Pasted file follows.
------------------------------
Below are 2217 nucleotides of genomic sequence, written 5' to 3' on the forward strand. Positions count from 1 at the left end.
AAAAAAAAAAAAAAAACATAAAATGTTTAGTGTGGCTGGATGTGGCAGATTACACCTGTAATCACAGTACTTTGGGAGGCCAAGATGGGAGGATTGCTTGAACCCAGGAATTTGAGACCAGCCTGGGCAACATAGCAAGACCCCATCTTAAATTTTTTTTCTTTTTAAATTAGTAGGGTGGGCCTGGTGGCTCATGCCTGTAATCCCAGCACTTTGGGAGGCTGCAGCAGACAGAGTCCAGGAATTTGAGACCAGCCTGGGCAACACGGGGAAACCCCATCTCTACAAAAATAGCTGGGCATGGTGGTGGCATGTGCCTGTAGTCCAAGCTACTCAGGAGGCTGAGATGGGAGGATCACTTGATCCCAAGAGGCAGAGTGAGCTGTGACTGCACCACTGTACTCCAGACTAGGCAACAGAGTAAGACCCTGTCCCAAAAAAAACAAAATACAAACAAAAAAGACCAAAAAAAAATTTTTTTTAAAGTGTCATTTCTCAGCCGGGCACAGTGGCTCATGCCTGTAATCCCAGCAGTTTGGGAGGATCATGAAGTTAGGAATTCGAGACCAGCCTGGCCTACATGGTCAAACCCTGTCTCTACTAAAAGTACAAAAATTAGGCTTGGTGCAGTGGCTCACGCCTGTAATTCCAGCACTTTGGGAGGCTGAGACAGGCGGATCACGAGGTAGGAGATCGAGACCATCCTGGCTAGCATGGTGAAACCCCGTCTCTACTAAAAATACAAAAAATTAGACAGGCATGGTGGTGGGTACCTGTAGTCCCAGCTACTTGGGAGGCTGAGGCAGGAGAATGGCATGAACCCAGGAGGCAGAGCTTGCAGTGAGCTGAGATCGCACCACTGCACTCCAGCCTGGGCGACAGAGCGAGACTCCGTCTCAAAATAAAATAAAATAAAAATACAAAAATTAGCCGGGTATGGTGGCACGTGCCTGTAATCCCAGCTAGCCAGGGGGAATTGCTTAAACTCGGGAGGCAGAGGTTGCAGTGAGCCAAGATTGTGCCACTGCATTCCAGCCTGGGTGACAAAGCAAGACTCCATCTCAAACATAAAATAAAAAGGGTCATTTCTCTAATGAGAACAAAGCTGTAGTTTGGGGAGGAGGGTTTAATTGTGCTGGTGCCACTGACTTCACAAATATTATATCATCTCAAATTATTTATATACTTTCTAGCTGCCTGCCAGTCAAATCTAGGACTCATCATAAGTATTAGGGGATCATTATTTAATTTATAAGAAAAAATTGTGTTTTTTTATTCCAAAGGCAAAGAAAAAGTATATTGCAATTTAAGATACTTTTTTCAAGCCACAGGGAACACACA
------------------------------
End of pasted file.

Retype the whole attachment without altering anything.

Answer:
Below are 2217 nucleotides of genomic sequence, written 5' to 3' on the forward strand. Positions count from 1 at the left end.
AAAAAAAAAAAAAAAACATAAAATGTTTAGTGTGGCTGGATGTGGCAGATTACACCTGTAATCACAGTACTTTGGGAGGCCAAGATGGGAGGATTGCTTGAACCCAGGAATTTGAGACCAGCCTGGGCAACATAGCAAGACCCCATCTTAAATTTTTTTTCTTTTTAAATTAGTAGGGTGGGCCTGGTGGCTCATGCCTGTAATCCCAGCACTTTGGGAGGCTGCAGCAGACAGAGTCCAGGAATTTGAGACCAGCCTGGGCAACACGGGGAAACCCCATCTCTACAAAAATAGCTGGGCATGGTGGTGGCATGTGCCTGTAGTCCAAGCTACTCAGGAGGCTGAGATGGGAGGATCACTTGATCCCAAGAGGCAGAGTGAGCTGTGACTGCACCACTGTACTCCAGACTAGGCAACAGAGTAAGACCCTGTCCCAAAAAAAACAAAATACAAACAAAAAAGACCAAAAAAAAATTTTTTTTAAAGTGTCATTTCTCAGCCGGGCACAGTGGCTCATGCCTGTAATCCCAGCAGTTTGGGAGGATCATGAAGTTAGGAATTCGAGACCAGCCTGGCCTACATGGTCAAACCCTGTCTCTACTAAAAGTACAAAAATTAGGCTTGGTGCAGTGGCTCACGCCTGTAATTCCAGCACTTTGGGAGGCTGAGACAGGCGGATCACGAGGTAGGAGATCGAGACCATCCTGGCTAGCATGGTGAAACCCCGTCTCTACTAAAAATACAAAAAATTAGACAGGCATGGTGGTGGGTACCTGTAGTCCCAGCTACTTGGGAGGCTGAGGCAGGAGAATGGCATGAACCCAGGAGGCAGAGCTTGCAGTGAGCTGAGATCGCACCACTGCACTCCAGCCTGGGCGACAGAGCGAGACTCCGTCTCAAAATAAAATAAAATAAAAATACAAAAATTAGCCGGGTATGGTGGCACGTGCCTGTAATCCCAGCTAGCCAGGGGGAATTGCTTAAACTCGGGAGGCAGAGGTTGCAGTGAGCCAAGATTGTGCCACTGCATTCCAGCCTGGGTGACAAAGCAAGACTCCATCTCAAACATAAAATAAAAAGGGTCATTTCTCTAATGAGAACAAAGCTGTAGTTTGGGGAGGAGGGTTTAATTGTGCTGGTGCCACTGACTTCACAAATATTATATCATCTCAAATTATTTATATACTTTCTAGCTGCCTGCCAGTCAAATCTAGGACTCATCATAAGTATTAGGGGATCATTATTTAATTTATAAGAAAAAATTGTGTTTTTTTATTCCAAAGGCAAAGAAAAAGTATATTGCAATTTAAGATACTTTTTTCAAGCCACAGGGAACACACA